My Full-Body Yes: Deciding to Become an ADHD Coach

Sarah Dopp is standing on the top of a hill on a hike with autumn leaves in the background. She is wearing a backpack and has sunglasses on top of her head. She is smiling.

This post was originally published at SarahDopp.com in the months leading up to the launch of Queer ADHD. We’ve migrated these posts to the Queer ADHD blog for continuity.

Last week, I registered for an ADHD coach training and certification program. Nine days before that, the idea popped into my head, literally while taking a shower: “Maybe I want to be an ADHD coach.” (The shower is where the most magical ideas live. We all agree on this, right?) While it might sound sudden, this decision felt more to me like the final puzzle piece clicking into place.

Quitting my job over the summer was similar. Someone who knew me very well made the cautious suggestion that maybe I was trending toward leaving that job this year, and two weeks later, I gave notice. Prior to that conversation, I had not for even a moment considered leaving. But once the thought was in my head, the disconnected puzzle pieces clicked together and everything became clear. I had a Full-Body Yes (a term I first heard in an interview with Elizabeth Gilbert, and have seen many other places since then). My mind felt clearer, and my body felt stronger. When I searched my chest and gut looking for the physical reactions of fear or disagreement, instead I found relief. There was also discomfort in there, yes, but it was focused on how to get there, not on where I was going.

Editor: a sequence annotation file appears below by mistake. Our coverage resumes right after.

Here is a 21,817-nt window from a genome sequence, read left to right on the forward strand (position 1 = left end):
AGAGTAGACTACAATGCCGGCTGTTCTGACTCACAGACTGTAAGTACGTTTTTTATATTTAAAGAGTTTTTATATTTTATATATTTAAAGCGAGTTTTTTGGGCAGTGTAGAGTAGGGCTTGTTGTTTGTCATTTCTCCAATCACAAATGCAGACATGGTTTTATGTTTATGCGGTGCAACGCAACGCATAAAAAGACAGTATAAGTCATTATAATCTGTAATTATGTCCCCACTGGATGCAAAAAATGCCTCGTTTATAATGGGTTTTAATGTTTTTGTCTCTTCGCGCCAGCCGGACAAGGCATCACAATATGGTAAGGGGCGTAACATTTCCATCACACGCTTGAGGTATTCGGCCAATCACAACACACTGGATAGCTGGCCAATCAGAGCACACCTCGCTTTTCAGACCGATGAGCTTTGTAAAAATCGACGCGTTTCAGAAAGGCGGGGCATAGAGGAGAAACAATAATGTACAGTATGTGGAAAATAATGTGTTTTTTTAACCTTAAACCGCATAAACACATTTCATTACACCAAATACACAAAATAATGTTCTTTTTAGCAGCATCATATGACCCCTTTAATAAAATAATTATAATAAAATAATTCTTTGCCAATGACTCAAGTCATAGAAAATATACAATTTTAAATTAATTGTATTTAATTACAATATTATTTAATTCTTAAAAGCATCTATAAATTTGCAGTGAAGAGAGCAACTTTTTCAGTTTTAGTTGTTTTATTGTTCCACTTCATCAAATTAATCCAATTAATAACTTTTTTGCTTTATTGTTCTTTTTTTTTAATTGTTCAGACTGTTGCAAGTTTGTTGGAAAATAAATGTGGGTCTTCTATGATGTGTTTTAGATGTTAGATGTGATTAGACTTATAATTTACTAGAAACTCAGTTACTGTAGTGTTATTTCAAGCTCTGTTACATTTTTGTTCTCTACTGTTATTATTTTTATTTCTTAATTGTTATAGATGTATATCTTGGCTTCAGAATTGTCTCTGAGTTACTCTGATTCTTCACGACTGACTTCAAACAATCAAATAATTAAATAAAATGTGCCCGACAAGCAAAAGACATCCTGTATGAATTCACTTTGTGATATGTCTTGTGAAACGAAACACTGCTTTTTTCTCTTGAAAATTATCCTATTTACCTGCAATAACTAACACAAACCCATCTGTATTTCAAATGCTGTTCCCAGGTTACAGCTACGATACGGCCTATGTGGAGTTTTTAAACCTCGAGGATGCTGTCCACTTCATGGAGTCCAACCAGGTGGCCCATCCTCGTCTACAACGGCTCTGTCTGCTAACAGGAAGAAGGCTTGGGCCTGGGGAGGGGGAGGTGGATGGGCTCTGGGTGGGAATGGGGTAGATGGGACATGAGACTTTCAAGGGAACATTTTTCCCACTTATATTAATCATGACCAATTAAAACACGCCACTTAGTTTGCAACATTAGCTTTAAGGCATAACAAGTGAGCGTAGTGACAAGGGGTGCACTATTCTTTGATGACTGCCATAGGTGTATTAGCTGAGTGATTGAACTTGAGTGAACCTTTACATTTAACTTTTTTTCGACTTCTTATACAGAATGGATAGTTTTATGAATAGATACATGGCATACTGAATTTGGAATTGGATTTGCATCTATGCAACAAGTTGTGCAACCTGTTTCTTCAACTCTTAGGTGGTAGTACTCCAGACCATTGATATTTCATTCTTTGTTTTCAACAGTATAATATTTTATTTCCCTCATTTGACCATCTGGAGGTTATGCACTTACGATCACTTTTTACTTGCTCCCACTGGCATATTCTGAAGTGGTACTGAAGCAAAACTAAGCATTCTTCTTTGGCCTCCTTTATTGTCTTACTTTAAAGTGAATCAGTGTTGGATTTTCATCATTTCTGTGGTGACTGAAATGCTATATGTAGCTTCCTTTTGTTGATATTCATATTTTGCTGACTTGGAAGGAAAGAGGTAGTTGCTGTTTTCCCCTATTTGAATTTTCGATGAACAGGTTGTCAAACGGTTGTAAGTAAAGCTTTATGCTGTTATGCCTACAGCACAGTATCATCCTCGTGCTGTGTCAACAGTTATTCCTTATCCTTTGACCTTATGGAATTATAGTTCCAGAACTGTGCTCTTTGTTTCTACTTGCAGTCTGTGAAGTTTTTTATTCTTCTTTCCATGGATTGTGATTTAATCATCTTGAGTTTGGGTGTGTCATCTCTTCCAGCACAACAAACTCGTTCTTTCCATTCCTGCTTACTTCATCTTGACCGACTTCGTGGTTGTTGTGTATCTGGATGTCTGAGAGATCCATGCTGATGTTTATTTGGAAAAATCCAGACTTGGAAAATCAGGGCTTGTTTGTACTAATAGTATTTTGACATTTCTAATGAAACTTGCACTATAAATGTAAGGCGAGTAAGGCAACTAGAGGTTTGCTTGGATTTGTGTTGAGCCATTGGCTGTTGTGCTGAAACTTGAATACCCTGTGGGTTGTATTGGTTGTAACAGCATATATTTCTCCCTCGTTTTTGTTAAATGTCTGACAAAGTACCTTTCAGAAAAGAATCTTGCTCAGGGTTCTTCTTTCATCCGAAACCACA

The period between leaving my job and my a-ha shower moment lasted about 4 months. During this time, I wrestled and struggled with what to do next. I am the type of person who believes she can do anything she puts her mind to, and that often feels more like a paralyzing curse than a brag. Fortunately, thanks to the mental health challenges that came with the 2020 pandemic, doing what was best for my mind was a higher priority than doing what my mind was best at. So that became my compass.

I started writing down any idea that came to me about what I could do next. I revisited a book that had already helped me through several other career pivots—the perfectly titled, I Could Do Anything If I Only Knew What it Was by Barbara Sher.  I journaled about my every curiosity, about my most satisfying enjoyments, and about the internalized messages I was holding onto that kept those enjoyments and curiosities just out of reach. I tried to organize my way into a decision in the first month. I tried to force it. This is what putting your mind to it looks like, I told myself.

My body—and several people close to me—told me to stop. They said I needed rest. That I had been running too hard; I had wounds that needed to heal, and deficits that needed to be replenished. It became abundantly clear that I could not make a clear decision from inside this mental fog. I was not in charge of the timeline; it would not be rushed.

So I played Animal Crossing, explored TikTok, started learning beginner illustration and animation skills, painted my office a rich forest green, helped my mom with her church’s website, walked, slept, exercised, and cooked. 

And slowly the pieces became clear again.